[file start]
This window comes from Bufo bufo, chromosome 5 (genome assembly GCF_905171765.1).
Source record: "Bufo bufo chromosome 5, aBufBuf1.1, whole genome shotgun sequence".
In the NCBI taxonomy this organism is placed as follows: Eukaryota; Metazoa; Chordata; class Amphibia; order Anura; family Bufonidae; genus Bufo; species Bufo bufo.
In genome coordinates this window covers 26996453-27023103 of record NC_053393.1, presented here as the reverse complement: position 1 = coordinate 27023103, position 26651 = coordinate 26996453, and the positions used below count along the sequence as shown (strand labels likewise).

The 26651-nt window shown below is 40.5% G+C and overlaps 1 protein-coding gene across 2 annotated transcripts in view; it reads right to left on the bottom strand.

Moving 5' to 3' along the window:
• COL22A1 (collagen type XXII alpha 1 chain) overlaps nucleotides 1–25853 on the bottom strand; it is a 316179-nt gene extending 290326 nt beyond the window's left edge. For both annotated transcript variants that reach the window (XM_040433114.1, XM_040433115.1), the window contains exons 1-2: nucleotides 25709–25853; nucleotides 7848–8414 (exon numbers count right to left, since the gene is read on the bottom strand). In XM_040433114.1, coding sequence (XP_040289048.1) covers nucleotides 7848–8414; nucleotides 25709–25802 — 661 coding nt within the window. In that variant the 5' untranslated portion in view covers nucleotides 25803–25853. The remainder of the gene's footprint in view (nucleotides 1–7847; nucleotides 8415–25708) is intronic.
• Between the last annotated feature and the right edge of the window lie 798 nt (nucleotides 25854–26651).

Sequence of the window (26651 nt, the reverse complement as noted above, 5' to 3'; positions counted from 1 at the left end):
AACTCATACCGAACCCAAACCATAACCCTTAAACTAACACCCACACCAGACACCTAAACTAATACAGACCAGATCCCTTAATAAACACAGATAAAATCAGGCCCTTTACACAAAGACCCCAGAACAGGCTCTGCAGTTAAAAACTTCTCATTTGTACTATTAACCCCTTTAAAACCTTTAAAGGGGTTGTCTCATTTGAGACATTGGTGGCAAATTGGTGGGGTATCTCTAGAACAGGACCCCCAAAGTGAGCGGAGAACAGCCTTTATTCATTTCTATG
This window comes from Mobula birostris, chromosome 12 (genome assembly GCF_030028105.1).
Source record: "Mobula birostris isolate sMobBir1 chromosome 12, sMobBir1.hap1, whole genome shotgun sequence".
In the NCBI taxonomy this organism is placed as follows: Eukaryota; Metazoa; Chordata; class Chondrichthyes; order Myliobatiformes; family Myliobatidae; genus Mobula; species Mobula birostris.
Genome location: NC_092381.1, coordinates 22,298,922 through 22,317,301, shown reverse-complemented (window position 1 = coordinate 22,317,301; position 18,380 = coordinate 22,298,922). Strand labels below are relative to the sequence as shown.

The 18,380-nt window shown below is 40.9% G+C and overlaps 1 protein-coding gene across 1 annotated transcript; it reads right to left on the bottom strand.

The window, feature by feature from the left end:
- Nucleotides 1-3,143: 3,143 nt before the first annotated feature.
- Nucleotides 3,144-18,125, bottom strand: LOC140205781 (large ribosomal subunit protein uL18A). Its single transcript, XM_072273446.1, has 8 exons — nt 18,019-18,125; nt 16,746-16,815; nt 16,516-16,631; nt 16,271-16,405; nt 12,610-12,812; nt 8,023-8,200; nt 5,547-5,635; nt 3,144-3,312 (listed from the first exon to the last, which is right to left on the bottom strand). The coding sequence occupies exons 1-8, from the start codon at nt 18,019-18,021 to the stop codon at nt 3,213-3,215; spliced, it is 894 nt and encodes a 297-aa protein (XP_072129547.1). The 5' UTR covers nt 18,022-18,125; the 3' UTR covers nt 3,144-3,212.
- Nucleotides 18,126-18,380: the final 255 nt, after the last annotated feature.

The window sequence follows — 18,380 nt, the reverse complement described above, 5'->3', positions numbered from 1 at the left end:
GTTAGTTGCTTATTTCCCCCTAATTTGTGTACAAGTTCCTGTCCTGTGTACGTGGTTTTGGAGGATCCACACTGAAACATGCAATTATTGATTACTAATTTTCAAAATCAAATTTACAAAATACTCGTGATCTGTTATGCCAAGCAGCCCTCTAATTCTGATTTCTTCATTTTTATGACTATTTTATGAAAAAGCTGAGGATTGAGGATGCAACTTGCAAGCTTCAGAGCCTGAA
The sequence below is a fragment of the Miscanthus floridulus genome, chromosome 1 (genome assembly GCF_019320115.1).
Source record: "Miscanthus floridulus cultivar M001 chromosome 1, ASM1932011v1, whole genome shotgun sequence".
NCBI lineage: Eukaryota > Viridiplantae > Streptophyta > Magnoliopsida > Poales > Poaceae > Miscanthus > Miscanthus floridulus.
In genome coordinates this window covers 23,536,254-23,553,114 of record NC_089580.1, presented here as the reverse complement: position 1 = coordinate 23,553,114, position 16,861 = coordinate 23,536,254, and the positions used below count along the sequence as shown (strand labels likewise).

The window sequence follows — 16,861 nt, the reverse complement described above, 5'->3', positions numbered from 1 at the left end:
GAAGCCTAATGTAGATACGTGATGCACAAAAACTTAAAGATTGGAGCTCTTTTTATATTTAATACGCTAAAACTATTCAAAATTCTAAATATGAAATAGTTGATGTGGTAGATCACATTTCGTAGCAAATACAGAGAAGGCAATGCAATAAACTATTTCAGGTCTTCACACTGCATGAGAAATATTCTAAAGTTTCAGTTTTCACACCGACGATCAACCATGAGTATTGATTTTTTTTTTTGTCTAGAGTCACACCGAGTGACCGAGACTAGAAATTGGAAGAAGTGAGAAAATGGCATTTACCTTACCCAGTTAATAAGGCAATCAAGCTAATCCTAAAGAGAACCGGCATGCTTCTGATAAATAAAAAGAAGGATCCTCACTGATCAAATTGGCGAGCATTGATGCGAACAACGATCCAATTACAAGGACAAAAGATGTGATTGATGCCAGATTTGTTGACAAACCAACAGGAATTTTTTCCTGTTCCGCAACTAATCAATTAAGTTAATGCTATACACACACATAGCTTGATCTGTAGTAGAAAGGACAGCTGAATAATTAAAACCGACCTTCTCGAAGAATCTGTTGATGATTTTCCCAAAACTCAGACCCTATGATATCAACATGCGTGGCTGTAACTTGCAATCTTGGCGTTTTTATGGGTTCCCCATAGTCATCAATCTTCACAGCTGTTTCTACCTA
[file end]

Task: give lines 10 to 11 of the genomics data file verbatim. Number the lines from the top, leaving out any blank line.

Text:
AACTCATACCGAACCCAAACCATAACCCTTAAACTAACACCCACACCAGACACCTAAACTAATACAGACCAGATCCCTTAATAAACACAGATAAAATCAGGCCCTTTACACAAAGACCCCAGAACAGGCTCTGCAGTTAAAAACTTCTCATTTGTACTATTAACCCCTTTAAAACCTTTAAAGGGGTTGTCTCATTTGAGACATTGGTGGCAAATTGGTGGGGTATCTCTAGAACAGGACCCCCAAAGTGAGCGGAGAACAGCCTTTATTCATTTCTATG
This window comes from Mobula birostris, chromosome 12 (genome assembly GCF_030028105.1).